– Open Session on 5th April 2011, Tuesday, 9.30am to 3.30pm
– Open Forum on 6th April 2011, Wednesday, 9am to 6pm
– Open Session on 7th April 2011, Thursday, 5.30pm to 6pm
[Editor’s Note: We do not endorse the findings of or have any business relationships with market research firms which analyze the vaccines marketplace. But we do monitor new research and occasionally provide highlight, especially when such research provides insights into the scale or dynamics of the vaccines marketplace]
World Vaccines Market: Vaccine Segments Analysis, Vaccine Cases and Future Forecast
“…As growth in sales of vaccines has become higher than the traditional business all major pharmaceutical companies are eyeing the vaccine market as driver for their growth. Many mergers and acquisition have taken place in this space as consolidation has become the keyword for future growth. With companies consolidating they can focus better in the market and keep their profit margins high. Recently, pharmaceutical company Pfizer acquired Wyeth, Merck acquired Schering Plough and Sanofi acquired Shantha Biotechnics….”
“…Due to rising fear of terrorism Bio- Bio-protection vaccine future is also shinning. The Bio-protection vaccines market is expected to grow with a CAGR of 12.08% percent from 2009 to 2015…Seasonal flu vaccine market is forecasted to be more than US$ 7 billion by 2016…”
Research Highlights [selected]:
– World vaccines market will cross the mark of US$40 Billion by 2015
– Pediatric proprietary vaccine market is the biggest vaccine sector with more than US$6 Billion market in 2009
– In 2009 four companies (GSK, Sanofi-Aventis, Wyeth and Merck & Co.) together control 71% of the vaccines market worldwide
– Influenza vaccine market is expected to cross US$ 7 Billion market by 2015
– Bio-protection and Travel & Endemic vaccines market is expected to double by 2015 from their market in 2009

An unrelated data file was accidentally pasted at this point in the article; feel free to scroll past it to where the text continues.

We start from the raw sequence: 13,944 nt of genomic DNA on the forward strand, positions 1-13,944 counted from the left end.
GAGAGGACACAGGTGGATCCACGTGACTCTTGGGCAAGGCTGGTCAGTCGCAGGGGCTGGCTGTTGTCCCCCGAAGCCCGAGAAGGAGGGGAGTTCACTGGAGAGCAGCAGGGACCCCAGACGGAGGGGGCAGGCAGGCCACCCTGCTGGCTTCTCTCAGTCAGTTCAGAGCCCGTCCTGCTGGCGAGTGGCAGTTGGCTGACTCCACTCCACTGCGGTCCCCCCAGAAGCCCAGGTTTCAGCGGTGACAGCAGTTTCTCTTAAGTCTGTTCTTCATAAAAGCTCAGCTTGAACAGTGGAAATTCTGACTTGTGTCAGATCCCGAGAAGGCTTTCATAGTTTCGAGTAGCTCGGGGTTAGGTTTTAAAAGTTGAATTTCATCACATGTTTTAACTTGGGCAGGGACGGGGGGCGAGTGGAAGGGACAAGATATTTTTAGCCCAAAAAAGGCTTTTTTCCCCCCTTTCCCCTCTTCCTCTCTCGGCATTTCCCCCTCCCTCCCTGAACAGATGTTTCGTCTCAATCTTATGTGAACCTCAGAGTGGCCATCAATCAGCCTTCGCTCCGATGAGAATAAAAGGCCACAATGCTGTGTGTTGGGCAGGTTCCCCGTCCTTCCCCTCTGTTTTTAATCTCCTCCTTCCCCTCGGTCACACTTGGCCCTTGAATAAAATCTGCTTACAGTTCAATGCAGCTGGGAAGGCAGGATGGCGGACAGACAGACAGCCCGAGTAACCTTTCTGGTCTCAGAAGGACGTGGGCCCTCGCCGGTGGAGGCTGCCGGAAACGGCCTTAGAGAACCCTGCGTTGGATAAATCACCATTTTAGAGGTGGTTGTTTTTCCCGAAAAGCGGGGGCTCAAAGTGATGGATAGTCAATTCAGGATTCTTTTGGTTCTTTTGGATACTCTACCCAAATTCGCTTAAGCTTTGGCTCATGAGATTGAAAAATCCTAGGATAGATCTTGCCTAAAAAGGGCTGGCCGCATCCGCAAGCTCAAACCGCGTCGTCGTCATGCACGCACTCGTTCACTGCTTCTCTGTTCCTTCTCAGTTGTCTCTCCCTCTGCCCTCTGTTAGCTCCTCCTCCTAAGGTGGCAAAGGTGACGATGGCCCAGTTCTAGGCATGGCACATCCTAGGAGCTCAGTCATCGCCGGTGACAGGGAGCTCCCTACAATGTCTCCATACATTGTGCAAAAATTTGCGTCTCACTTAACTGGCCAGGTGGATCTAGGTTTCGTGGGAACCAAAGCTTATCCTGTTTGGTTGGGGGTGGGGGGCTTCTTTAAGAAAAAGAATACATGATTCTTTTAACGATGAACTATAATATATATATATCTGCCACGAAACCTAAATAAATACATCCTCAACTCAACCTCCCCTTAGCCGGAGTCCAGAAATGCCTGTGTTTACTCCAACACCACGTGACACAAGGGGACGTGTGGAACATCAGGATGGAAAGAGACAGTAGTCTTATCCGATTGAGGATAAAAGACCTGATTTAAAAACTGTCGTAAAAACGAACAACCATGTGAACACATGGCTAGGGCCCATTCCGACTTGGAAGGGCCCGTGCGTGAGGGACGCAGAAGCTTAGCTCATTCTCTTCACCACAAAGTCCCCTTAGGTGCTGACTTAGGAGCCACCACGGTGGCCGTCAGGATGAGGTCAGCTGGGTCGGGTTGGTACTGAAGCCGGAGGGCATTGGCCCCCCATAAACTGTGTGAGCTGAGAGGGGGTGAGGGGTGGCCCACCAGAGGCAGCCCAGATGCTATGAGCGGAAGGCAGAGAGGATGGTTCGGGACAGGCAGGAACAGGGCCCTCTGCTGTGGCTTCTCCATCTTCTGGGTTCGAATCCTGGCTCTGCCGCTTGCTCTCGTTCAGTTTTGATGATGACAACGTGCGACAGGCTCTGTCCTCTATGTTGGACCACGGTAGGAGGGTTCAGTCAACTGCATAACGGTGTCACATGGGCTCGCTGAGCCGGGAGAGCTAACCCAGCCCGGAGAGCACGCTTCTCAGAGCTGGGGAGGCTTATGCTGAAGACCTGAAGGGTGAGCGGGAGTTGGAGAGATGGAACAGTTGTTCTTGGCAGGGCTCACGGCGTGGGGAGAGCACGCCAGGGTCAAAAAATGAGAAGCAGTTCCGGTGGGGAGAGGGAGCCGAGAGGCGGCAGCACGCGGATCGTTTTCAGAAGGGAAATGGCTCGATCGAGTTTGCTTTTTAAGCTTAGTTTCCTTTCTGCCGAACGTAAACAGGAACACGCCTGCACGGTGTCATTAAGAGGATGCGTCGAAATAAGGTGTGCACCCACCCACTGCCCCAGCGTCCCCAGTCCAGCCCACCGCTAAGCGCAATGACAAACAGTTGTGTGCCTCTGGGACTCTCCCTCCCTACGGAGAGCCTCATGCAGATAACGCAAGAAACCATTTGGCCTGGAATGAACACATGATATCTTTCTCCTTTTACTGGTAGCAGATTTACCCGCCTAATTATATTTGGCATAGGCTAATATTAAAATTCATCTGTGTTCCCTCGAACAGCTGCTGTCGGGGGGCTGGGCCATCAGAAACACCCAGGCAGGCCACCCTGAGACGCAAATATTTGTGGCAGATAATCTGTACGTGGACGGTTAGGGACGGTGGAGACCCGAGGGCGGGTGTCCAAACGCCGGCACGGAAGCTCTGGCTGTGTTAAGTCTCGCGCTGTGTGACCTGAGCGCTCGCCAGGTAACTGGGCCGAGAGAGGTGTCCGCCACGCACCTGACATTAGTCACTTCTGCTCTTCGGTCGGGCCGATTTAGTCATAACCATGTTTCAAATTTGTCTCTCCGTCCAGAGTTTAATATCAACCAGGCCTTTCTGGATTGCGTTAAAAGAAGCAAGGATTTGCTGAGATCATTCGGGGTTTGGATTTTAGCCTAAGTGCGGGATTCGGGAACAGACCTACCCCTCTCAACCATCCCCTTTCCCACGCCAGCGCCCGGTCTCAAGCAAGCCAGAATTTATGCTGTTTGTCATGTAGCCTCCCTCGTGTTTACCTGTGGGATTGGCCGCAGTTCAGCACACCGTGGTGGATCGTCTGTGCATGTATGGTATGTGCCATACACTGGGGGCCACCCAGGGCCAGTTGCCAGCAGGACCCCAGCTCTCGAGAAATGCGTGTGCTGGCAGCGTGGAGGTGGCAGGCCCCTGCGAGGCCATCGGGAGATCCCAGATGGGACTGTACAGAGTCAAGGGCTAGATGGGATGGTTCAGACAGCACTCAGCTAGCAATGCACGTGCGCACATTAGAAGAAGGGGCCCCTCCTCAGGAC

– US is the biggest vaccine market worldwide with more than US$10 Billion and its expected to lead the market till 2015
– Malaria vaccine market for public is expected to cross US$400 Million by 2025
– Cervical Cancer vaccine market is forecasted to cross US$4 Billion mark by 2012 and thereafter its year on year growth will slow down
– Prevner a Pfizer a product is expected to become the first vaccine to cross US$5 Billion mark by 2015
The Weekly Epidemiological Record (WER) for 25 March 2011, vol. 86, 13 (pp 113–128) includes: Working to overcome the global impact of neglected tropical diseases – Summary; WHO position statement on integrated vector management to control malaria and lymphatic filariasis; Monthly report on dracunculiasis cases, January 2011
The MMWR for March 25, 2011 / Vol. 60 / No. 11 includes:
A selection of items of interest this week from a variety of twitter feeds. This capture is highly selective and by no means intended to be exhaustive.
@VaccinesToday view full profile →
Vaccines Today is an online platform, supported by the European Vaccine Manufacturers (EVM), for discussing vaccines and vaccination. http://www.vaccines-today.org
Clinical Infectious Diseases
Volume 52 Issue 7 April 1, 2011
Invited Articles: Vaccines
Paul Fine, Ken Eames, and David L. Heymann
“Herd Immunity”: A Rough Guide
Clin Infect Dis. (2011) 52(7): 911-916 doi:10.1093/cid/cir007
The term “herd immunity” is widely used but carries a variety of meanings [1–7]. Some authors use it to describe the proportion immune among individuals in a population. Others use it with reference to a particular threshold proportion of immune individuals that should lead to a decline in incidence of infection. Still others use it to refer to a pattern of immunity that should protect a population from invasion of a new infection. A common implication of the term is that the risk of infection among susceptible individuals in a population is reduced by the presence and proximity of immune individuals (this is sometimes referred to as “indirect protection” or a “herd effect”). We provide brief historical, epidemiologic, theoretical, and pragmatic public health perspectives on this concept.
Mar 26, 2011 Volume 377 Number 9771 Pages 1047 – 1124
Health care: an African solution
In 2006, WHO’s World Health Report detailed the perilous state of health-care provision in sub-Saharan Africa. The statistics are familiar to anyone with an interest in global health. Africa had only 2·3 health-care workers per 1000 population, compared with 18·9 in Europe, and this workforce had to deal with 24% of the global disease burden, with just 1% of the total global funding for health. Since published, these statistics have formed the introduction to many subsequent publications on health in Africa, but so far, practical solutions have been in short supply.
Volume 471 Number 7339 pp409-542 24 March 2011
Africa needs climate data to fight disease
Madeleine C. Thomson and colleagues call on climate and health researchers, policy-makers and practitioners to work together to tackle infectious diseases.
Volume 471 Number 7339 pp409-542 24 March 2011
Special Supplement: Cancer
Vaccines: Know your enemy
23 March 2011